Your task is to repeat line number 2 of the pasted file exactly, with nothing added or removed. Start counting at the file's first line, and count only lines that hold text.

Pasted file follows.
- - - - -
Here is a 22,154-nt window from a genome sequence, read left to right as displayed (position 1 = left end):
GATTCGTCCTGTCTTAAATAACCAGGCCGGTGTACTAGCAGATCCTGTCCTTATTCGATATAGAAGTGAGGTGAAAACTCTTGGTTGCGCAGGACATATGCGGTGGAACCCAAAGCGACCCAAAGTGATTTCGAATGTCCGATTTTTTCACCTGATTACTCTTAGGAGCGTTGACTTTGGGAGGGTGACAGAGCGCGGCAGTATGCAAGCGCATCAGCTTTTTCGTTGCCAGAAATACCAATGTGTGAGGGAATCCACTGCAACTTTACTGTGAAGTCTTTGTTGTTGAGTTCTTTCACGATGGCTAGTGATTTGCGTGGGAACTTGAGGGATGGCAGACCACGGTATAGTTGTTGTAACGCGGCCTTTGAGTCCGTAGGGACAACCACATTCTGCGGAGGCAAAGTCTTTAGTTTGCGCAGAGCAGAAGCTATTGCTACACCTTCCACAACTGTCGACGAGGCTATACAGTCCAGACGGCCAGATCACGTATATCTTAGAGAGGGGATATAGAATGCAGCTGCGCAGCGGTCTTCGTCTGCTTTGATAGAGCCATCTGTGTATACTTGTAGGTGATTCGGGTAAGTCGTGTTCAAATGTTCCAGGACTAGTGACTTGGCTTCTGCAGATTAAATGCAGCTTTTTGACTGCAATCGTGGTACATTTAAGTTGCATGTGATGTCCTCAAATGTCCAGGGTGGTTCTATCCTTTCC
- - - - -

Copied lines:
GATTCGTCCTGTCTTAAATAACCAGGCCGGTGTACTAGCAGATCCTGTCCTTATTCGATATAGAAGTGAGGTGAAAACTCTTGGTTGCGCAGGACATATGCGGTGGAACCCAAAGCGACCCAAAGTGATTTCGAATGTCCGATTTTTTCACCTGATTACTCTTAGGAGCGTTGACTTTGGGAGGGTGACAGAGCGCGGCAGTATGCAAGCGCATCAGCTTTTTCGTTGCCAGAAATACCAATGTGTGAGGGAATCCACTGCAACTTTACTGTGAAGTCTTTGTTGTTGAGTTCTTTCACGATGGCTAGTGATTTGCGTGGGAACTTGAGGGATGGCAGACCACGGTATAGTTGTTGTAACGCGGCCTTTGAGTCCGTAGGGACAACCACATTCTGCGGAGGCAAAGTCTTTAGTTTGCGCAGAGCAGAAGCTATTGCTACACCTTCCACAACTGTCGACGAGGCTATACAGTCCAGACGGCCAGATCACGTATATCTTAGAGAGGGGATATAGAATGCAGCTGCGCAGCGGTCTTCGTCTGCTTTGATAGAGCCATCTGTGTATACTTGTAGGTGATTCGGGTAAGTCGTGTTCAAATGTTCCAGGACTAGTGACTTGGCTTCTGCAGATTAAATGCAGCTTTTTGACTGCAATCGTGGTACATTTAAGTTGCATGTGATGTCCTCAAATGTCCAGGGTGGTTCTATCCTTTCC